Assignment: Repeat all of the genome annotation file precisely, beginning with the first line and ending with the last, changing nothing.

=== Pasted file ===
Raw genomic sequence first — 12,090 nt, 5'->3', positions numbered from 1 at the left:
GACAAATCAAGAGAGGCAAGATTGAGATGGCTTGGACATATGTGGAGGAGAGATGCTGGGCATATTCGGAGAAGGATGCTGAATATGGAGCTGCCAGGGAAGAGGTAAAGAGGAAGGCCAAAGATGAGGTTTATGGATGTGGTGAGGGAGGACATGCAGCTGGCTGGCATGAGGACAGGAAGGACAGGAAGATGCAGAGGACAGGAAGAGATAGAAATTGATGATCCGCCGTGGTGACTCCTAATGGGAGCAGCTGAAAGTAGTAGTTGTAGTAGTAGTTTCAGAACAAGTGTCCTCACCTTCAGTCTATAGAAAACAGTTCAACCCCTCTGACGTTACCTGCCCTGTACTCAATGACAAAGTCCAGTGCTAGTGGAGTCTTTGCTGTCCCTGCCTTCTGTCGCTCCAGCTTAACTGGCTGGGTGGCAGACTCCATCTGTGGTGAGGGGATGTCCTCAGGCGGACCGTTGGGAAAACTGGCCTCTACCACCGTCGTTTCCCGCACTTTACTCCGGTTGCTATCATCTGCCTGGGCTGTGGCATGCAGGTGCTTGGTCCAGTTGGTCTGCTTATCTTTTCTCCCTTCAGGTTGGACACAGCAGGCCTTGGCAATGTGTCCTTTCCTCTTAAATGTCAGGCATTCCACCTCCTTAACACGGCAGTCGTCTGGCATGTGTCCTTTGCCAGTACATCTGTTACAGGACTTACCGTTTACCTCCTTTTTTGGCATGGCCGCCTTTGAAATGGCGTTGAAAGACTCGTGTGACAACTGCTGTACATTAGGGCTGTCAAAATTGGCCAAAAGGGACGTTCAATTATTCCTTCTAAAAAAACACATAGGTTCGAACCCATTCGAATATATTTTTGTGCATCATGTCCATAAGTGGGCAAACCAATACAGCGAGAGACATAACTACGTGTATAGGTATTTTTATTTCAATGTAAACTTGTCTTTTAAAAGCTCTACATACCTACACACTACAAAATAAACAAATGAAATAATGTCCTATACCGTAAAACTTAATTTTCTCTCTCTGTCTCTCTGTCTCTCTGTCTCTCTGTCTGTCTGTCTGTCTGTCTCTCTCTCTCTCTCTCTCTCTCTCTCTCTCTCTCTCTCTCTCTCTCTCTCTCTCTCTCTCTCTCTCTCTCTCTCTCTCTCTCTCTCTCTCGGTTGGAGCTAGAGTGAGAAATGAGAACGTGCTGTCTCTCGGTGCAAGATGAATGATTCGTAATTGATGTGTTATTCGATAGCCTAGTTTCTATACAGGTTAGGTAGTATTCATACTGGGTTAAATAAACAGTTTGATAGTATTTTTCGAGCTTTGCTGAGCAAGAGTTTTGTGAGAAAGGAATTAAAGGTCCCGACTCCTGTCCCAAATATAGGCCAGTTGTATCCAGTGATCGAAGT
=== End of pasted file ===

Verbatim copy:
Raw genomic sequence first — 12,090 nt, 5'->3', positions numbered from 1 at the left:
GACAAATCAAGAGAGGCAAGATTGAGATGGCTTGGACATATGTGGAGGAGAGATGCTGGGCATATTCGGAGAAGGATGCTGAATATGGAGCTGCCAGGGAAGAGGTAAAGAGGAAGGCCAAAGATGAGGTTTATGGATGTGGTGAGGGAGGACATGCAGCTGGCTGGCATGAGGACAGGAAGGACAGGAAGATGCAGAGGACAGGAAGAGATAGAAATTGATGATCCGCCGTGGTGACTCCTAATGGGAGCAGCTGAAAGTAGTAGTTGTAGTAGTAGTTTCAGAACAAGTGTCCTCACCTTCAGTCTATAGAAAACAGTTCAACCCCTCTGACGTTACCTGCCCTGTACTCAATGACAAAGTCCAGTGCTAGTGGAGTCTTTGCTGTCCCTGCCTTCTGTCGCTCCAGCTTAACTGGCTGGGTGGCAGACTCCATCTGTGGTGAGGGGATGTCCTCAGGCGGACCGTTGGGAAAACTGGCCTCTACCACCGTCGTTTCCCGCACTTTACTCCGGTTGCTATCATCTGCCTGGGCTGTGGCATGCAGGTGCTTGGTCCAGTTGGTCTGCTTATCTTTTCTCCCTTCAGGTTGGACACAGCAGGCCTTGGCAATGTGTCCTTTCCTCTTAAATGTCAGGCATTCCACCTCCTTAACACGGCAGTCGTCTGGCATGTGTCCTTTGCCAGTACATCTGTTACAGGACTTACCGTTTACCTCCTTTTTTGGCATGGCCGCCTTTGAAATGGCGTTGAAAGACTCGTGTGACAACTGCTGTACATTAGGGCTGTCAAAATTGGCCAAAAGGGACGTTCAATTATTCCTTCTAAAAAAACACATAGGTTCGAACCCATTCGAATATATTTTTGTGCATCATGTCCATAAGTGGGCAAACCAATACAGCGAGAGACATAACTACGTGTATAGGTATTTTTATTTCAATGTAAACTTGTCTTTTAAAAGCTCTACATACCTACACACTACAAAATAAACAAATGAAATAATGTCCTATACCGTAAAACTTAATTTTCTCTCTCTGTCTCTCTGTCTCTCTGTCTCTCTGTCTGTCTGTCTGTCTGTCTCTCTCTCTCTCTCTCTCTCTCTCTCTCTCTCTCTCTCTCTCTCTCTCTCTCTCTCTCTCTCTCTCTCTCTCTCTCTCTCTCTCTCTCTCGGTTGGAGCTAGAGTGAGAAATGAGAACGTGCTGTCTCTCGGTGCAAGATGAATGATTCGTAATTGATGTGTTATTCGATAGCCTAGTTTCTATACAGGTTAGGTAGTATTCATACTGGGTTAAATAAACAGTTTGATAGTATTTTTCGAGCTTTGCTGAGCAAGAGTTTTGTGAGAAAGGAATTAAAGGTCCCGACTCCTGTCCCAAATATAGGCCAGTTGTATCCAGTGATCGAAGT